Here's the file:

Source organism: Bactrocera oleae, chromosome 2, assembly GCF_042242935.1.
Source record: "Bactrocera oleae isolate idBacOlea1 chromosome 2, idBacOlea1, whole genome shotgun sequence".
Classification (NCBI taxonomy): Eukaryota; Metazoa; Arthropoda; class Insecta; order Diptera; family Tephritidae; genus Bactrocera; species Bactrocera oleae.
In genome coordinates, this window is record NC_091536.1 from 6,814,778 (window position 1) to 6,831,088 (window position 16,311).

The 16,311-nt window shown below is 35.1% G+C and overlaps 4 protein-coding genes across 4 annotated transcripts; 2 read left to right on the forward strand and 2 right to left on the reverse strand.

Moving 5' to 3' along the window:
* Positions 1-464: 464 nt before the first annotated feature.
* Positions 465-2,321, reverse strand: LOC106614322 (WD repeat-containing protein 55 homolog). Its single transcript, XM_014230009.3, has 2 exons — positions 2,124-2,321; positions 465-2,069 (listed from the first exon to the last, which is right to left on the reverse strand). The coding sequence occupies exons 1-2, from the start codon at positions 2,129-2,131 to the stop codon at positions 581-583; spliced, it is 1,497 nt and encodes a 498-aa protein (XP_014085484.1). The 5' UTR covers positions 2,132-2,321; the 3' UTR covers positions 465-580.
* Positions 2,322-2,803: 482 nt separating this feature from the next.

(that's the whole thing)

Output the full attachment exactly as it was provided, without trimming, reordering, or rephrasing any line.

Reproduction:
Source organism: Bactrocera oleae, chromosome 2, assembly GCF_042242935.1.
Source record: "Bactrocera oleae isolate idBacOlea1 chromosome 2, idBacOlea1, whole genome shotgun sequence".
Classification (NCBI taxonomy): Eukaryota; Metazoa; Arthropoda; class Insecta; order Diptera; family Tephritidae; genus Bactrocera; species Bactrocera oleae.
In genome coordinates, this window is record NC_091536.1 from 6,814,778 (window position 1) to 6,831,088 (window position 16,311).

The 16,311-nt window shown below is 35.1% G+C and overlaps 4 protein-coding genes across 4 annotated transcripts; 2 read left to right on the forward strand and 2 right to left on the reverse strand.

Moving 5' to 3' along the window:
* Positions 1-464: 464 nt before the first annotated feature.
* Positions 465-2,321, reverse strand: LOC106614322 (WD repeat-containing protein 55 homolog). Its single transcript, XM_014230009.3, has 2 exons — positions 2,124-2,321; positions 465-2,069 (listed from the first exon to the last, which is right to left on the reverse strand). The coding sequence occupies exons 1-2, from the start codon at positions 2,129-2,131 to the stop codon at positions 581-583; spliced, it is 1,497 nt and encodes a 498-aa protein (XP_014085484.1). The 5' UTR covers positions 2,132-2,321; the 3' UTR covers positions 465-580.
* Positions 2,322-2,803: 482 nt separating this feature from the next.